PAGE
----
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  » Appendix X
  » Appendix XI
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  » Appendix XIV
  » Appendix XV
  » Appendix XVI
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  » Appendix XVIII
Warren Commission Report: Page 451« Previous | Next »

(CHAPTER VIII - The Protection of the President)

Liquor, use of.--a. Employees are strictly enjoined to refrain from the use of intoxicating liquor during the hours they are officially employed at their post of duty, or when they may reasonably expect that they may be called upon to perform an official duty. During entire periods of travel status, the special agent is officially employed and should not use liquor, until the completion of all of his official duties for the day, after which time a very moderate use of liquor will not be considered a violation. However, all members of the White House Detail and special agents cooperating with them on Presidential and similar protective assignments are considered to be subject to call for official duty at any time while in travel status. Therefore, the use of intoxicating liquor of any kind, including beer and wine, by members of the White House Detail and special agents cooperating with them, or by special agents on similar assignments, while they are in a travel status, is prohibited. 198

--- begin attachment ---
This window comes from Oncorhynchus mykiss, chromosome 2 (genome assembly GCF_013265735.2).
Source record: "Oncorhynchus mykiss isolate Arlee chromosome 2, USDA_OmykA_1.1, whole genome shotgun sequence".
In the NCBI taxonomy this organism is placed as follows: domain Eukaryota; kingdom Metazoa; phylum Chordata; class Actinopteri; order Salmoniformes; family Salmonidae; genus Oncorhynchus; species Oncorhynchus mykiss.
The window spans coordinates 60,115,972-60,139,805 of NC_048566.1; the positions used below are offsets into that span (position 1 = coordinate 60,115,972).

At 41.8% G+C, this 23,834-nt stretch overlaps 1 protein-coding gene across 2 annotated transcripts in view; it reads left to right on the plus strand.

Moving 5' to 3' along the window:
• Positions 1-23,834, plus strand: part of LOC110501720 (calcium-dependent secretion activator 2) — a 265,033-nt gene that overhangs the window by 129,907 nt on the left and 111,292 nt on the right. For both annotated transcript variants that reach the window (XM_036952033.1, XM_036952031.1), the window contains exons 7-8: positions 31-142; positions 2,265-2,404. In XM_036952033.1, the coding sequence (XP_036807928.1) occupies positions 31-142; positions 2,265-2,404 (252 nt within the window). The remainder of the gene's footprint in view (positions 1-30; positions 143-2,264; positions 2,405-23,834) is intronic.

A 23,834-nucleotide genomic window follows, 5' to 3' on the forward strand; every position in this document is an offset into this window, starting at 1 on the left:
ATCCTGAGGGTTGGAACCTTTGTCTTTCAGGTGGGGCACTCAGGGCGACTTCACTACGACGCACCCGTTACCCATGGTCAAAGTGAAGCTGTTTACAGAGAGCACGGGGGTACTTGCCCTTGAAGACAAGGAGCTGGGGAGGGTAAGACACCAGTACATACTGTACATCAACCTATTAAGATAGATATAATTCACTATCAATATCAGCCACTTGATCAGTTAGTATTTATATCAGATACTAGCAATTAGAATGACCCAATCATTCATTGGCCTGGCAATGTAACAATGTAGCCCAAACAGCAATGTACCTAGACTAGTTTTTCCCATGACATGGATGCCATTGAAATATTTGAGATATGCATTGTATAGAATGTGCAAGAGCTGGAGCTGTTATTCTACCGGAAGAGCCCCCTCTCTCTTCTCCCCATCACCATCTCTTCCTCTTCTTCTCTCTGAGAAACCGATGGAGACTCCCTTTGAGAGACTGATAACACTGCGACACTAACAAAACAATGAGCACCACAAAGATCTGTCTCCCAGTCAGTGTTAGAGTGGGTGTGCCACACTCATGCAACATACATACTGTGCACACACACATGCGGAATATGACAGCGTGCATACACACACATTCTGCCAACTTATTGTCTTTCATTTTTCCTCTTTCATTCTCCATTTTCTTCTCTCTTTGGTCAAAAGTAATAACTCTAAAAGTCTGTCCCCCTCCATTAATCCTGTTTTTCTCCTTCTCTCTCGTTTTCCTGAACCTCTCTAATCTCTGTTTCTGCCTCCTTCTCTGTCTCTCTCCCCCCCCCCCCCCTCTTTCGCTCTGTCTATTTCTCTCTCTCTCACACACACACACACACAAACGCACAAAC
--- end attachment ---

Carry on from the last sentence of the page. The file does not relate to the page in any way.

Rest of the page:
The regulations provide further that "violation or slight disregard" of these provisions "will be cause for removal from the Service." 199

Chief Rowley testified that under ordinary circumstances he would have taken disciplinary action against those agents who had been drinking in clear violation of the regulation. However, he felt that any disciplinary action might have given rise to an inference that the violation of the regulation had contributed to the tragic events of November 22. Since he was convinced that this was not the case, he believed that it would be unfair to the agents and their families to take explicit disciplinary measures. He felt that each agent recognized the seriousness of the infraction and that there was no danger of a repetition. 200

The Commission recognizes that the responsibilities of members of the White House detail of the Secret Service are arduous.. They work long, hard hours, under very great strain, and must travel frequently. It might seem harsh to circumscribe their opportunities for relaxation. Yet their role of protecting the President is so important to the well-being of the country that it is reasonable to expect them to meet very high standards of personal conduct, so that nothing can interfere with their bringing to their task the finest qualities and maximum resources of mind and body. This is the salutary goal to which the Secret Service regulation is directed, when it absolutely forbids drinking by any agent accompanying the President on a trip. Nor is this goal served when agents remain out until early morning hours, and lose the opportunity to get a reasonable amount of sleep. It is conceivable that those men who had little sleep, and who had consumed alcoholic beverages, even in limited quantities, might have been more alert in the Dallas motorcade if they had retired promptly in Fort Worth. However, there is no evidence that these men failed to take any action in Dallas within their power that would have averted the tragedy. As will be seen, the instantaneous and heroic

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